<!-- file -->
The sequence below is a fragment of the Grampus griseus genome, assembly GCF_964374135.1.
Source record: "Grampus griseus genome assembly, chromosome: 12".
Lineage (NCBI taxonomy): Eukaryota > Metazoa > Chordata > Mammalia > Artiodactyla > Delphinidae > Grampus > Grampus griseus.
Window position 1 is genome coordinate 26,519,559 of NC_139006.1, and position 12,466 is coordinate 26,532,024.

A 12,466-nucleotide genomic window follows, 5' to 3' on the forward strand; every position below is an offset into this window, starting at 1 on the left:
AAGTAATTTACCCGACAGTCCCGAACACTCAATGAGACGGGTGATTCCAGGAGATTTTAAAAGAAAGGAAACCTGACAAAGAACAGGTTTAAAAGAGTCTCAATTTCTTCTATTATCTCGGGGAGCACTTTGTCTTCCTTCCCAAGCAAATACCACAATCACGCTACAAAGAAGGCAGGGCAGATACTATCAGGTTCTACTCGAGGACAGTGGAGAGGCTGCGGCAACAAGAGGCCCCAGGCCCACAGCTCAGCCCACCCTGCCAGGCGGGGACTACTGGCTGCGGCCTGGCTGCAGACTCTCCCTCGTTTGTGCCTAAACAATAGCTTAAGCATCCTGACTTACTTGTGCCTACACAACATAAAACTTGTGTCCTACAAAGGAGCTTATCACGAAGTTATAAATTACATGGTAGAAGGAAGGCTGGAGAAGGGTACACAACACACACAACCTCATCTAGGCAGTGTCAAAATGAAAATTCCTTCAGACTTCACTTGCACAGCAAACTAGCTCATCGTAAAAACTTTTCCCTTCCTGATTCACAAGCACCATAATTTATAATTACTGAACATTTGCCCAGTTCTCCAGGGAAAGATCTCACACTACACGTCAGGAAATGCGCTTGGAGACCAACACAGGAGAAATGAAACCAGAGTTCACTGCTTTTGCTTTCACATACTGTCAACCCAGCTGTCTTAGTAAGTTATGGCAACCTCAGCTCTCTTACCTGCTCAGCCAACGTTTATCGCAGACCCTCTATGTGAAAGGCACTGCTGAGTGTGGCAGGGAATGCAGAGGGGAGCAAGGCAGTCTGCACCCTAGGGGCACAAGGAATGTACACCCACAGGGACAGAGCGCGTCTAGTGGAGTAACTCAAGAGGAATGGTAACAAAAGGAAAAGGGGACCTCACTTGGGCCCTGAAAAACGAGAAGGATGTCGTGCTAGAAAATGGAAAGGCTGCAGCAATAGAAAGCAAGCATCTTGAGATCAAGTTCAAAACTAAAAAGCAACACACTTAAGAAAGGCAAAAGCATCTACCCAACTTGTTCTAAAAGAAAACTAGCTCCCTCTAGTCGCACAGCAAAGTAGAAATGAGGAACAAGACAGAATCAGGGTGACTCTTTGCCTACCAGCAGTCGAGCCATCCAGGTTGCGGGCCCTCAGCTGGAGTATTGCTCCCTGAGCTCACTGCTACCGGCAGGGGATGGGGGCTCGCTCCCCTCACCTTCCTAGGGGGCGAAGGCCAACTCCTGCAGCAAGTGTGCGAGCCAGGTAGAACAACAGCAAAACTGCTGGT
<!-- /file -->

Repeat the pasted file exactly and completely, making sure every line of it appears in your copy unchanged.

The sequence below is a fragment of the Grampus griseus genome, assembly GCF_964374135.1.
Source record: "Grampus griseus genome assembly, chromosome: 12".
Lineage (NCBI taxonomy): Eukaryota > Metazoa > Chordata > Mammalia > Artiodactyla > Delphinidae > Grampus > Grampus griseus.
Window position 1 is genome coordinate 26,519,559 of NC_139006.1, and position 12,466 is coordinate 26,532,024.

A 12,466-nucleotide genomic window follows, 5' to 3' on the forward strand; every position below is an offset into this window, starting at 1 on the left:
AAGTAATTTACCCGACAGTCCCGAACACTCAATGAGACGGGTGATTCCAGGAGATTTTAAAAGAAAGGAAACCTGACAAAGAACAGGTTTAAAAGAGTCTCAATTTCTTCTATTATCTCGGGGAGCACTTTGTCTTCCTTCCCAAGCAAATACCACAATCACGCTACAAAGAAGGCAGGGCAGATACTATCAGGTTCTACTCGAGGACAGTGGAGAGGCTGCGGCAACAAGAGGCCCCAGGCCCACAGCTCAGCCCACCCTGCCAGGCGGGGACTACTGGCTGCGGCCTGGCTGCAGACTCTCCCTCGTTTGTGCCTAAACAATAGCTTAAGCATCCTGACTTACTTGTGCCTACACAACATAAAACTTGTGTCCTACAAAGGAGCTTATCACGAAGTTATAAATTACATGGTAGAAGGAAGGCTGGAGAAGGGTACACAACACACACAACCTCATCTAGGCAGTGTCAAAATGAAAATTCCTTCAGACTTCACTTGCACAGCAAACTAGCTCATCGTAAAAACTTTTCCCTTCCTGATTCACAAGCACCATAATTTATAATTACTGAACATTTGCCCAGTTCTCCAGGGAAAGATCTCACACTACACGTCAGGAAATGCGCTTGGAGACCAACACAGGAGAAATGAAACCAGAGTTCACTGCTTTTGCTTTCACATACTGTCAACCCAGCTGTCTTAGTAAGTTATGGCAACCTCAGCTCTCTTACCTGCTCAGCCAACGTTTATCGCAGACCCTCTATGTGAAAGGCACTGCTGAGTGTGGCAGGGAATGCAGAGGGGAGCAAGGCAGTCTGCACCCTAGGGGCACAAGGAATGTACACCCACAGGGACAGAGCGCGTCTAGTGGAGTAACTCAAGAGGAATGGTAACAAAAGGAAAAGGGGACCTCACTTGGGCCCTGAAAAACGAGAAGGATGTCGTGCTAGAAAATGGAAAGGCTGCAGCAATAGAAAGCAAGCATCTTGAGATCAAGTTCAAAACTAAAAAGCAACACACTTAAGAAAGGCAAAAGCATCTACCCAACTTGTTCTAAAAGAAAACTAGCTCCCTCTAGTCGCACAGCAAAGTAGAAATGAGGAACAAGACAGAATCAGGGTGACTCTTTGCCTACCAGCAGTCGAGCCATCCAGGTTGCGGGCCCTCAGCTGGAGTATTGCTCCCTGAGCTCACTGCTACCGGCAGGGGATGGGGGCTCGCTCCCCTCACCTTCCTAGGGGGCGAAGGCCAACTCCTGCAGCAAGTGTGCGAGCCAGGTAGAACAACAGCAAAACTGCTGGT